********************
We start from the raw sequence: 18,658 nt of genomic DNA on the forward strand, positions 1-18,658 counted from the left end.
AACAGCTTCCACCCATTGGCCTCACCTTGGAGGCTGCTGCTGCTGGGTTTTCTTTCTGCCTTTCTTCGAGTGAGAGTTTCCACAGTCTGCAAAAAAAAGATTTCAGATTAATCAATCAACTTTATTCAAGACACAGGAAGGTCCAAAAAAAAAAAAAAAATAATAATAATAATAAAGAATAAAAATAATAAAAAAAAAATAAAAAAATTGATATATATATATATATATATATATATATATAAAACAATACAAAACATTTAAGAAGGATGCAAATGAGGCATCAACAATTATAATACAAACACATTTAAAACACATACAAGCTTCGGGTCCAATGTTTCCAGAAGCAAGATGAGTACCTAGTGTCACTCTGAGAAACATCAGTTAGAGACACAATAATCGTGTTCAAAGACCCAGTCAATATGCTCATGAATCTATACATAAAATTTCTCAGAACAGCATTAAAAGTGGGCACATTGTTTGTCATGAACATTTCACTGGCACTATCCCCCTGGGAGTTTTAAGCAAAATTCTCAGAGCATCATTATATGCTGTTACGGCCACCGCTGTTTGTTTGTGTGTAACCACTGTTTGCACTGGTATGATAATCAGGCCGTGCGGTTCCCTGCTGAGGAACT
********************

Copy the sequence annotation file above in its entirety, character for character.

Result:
We start from the raw sequence: 18,658 nt of genomic DNA on the forward strand, positions 1-18,658 counted from the left end.
AACAGCTTCCACCCATTGGCCTCACCTTGGAGGCTGCTGCTGCTGGGTTTTCTTTCTGCCTTTCTTCGAGTGAGAGTTTCCACAGTCTGCAAAAAAAAGATTTCAGATTAATCAATCAACTTTATTCAAGACACAGGAAGGTCCAAAAAAAAAAAAAAAATAATAATAATAATAAAGAATAAAAATAATAAAAAAAAAATAAAAAAATTGATATATATATATATATATATATATATATATAAAACAATACAAAACATTTAAGAAGGATGCAAATGAGGCATCAACAATTATAATACAAACACATTTAAAACACATACAAGCTTCGGGTCCAATGTTTCCAGAAGCAAGATGAGTACCTAGTGTCACTCTGAGAAACATCAGTTAGAGACACAATAATCGTGTTCAAAGACCCAGTCAATATGCTCATGAATCTATACATAAAATTTCTCAGAACAGCATTAAAAGTGGGCACATTGTTTGTCATGAACATTTCACTGGCACTATCCCCCTGGGAGTTTTAAGCAAAATTCTCAGAGCATCATTATATGCTGTTACGGCCACCGCTGTTTGTTTGTGTGTAACCACTGTTTGCACTGGTATGATAATCAGGCCGTGCGGTTCCCTGCTGAGGAACT